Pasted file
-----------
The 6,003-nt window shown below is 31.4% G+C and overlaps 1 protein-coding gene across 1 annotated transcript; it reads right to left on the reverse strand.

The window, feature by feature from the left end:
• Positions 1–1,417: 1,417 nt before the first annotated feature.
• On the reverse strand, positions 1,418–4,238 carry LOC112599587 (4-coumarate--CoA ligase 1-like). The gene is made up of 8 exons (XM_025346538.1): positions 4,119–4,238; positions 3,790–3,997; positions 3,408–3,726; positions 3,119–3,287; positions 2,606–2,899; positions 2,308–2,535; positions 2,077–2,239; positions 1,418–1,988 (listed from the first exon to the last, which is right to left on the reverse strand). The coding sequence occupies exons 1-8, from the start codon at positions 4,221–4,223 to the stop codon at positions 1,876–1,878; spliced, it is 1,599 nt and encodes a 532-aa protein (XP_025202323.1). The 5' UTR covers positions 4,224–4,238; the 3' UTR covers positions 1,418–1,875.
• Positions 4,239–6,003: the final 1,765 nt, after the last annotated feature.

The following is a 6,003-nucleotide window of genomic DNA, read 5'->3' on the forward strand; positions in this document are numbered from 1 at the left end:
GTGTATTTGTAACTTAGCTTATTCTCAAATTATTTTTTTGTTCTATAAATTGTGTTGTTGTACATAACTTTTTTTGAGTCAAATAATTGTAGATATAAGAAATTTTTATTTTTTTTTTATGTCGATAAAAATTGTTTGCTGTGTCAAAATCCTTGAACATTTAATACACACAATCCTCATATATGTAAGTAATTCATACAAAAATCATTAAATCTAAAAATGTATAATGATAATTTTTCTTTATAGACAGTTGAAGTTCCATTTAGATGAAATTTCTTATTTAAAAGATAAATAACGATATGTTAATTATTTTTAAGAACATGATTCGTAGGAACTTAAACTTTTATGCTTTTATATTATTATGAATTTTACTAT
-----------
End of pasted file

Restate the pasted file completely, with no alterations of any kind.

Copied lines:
The 6,003-nt window shown below is 31.4% G+C and overlaps 1 protein-coding gene across 1 annotated transcript; it reads right to left on the reverse strand.

The window, feature by feature from the left end:
• Positions 1–1,417: 1,417 nt before the first annotated feature.
• On the reverse strand, positions 1,418–4,238 carry LOC112599587 (4-coumarate--CoA ligase 1-like). The gene is made up of 8 exons (XM_025346538.1): positions 4,119–4,238; positions 3,790–3,997; positions 3,408–3,726; positions 3,119–3,287; positions 2,606–2,899; positions 2,308–2,535; positions 2,077–2,239; positions 1,418–1,988 (listed from the first exon to the last, which is right to left on the reverse strand). The coding sequence occupies exons 1-8, from the start codon at positions 4,221–4,223 to the stop codon at positions 1,876–1,878; spliced, it is 1,599 nt and encodes a 532-aa protein (XP_025202323.1). The 5' UTR covers positions 4,224–4,238; the 3' UTR covers positions 1,418–1,875.
• Positions 4,239–6,003: the final 1,765 nt, after the last annotated feature.

The following is a 6,003-nucleotide window of genomic DNA, read 5'->3' on the forward strand; positions in this document are numbered from 1 at the left end:
GTGTATTTGTAACTTAGCTTATTCTCAAATTATTTTTTTGTTCTATAAATTGTGTTGTTGTACATAACTTTTTTTGAGTCAAATAATTGTAGATATAAGAAATTTTTATTTTTTTTTTATGTCGATAAAAATTGTTTGCTGTGTCAAAATCCTTGAACATTTAATACACACAATCCTCATATATGTAAGTAATTCATACAAAAATCATTAAATCTAAAAATGTATAATGATAATTTTTCTTTATAGACAGTTGAAGTTCCATTTAGATGAAATTTCTTATTTAAAAGATAAATAACGATATGTTAATTATTTTTAAGAACATGATTCGTAGGAACTTAAACTTTTATGCTTTTATATTATTATGAATTTTACTAT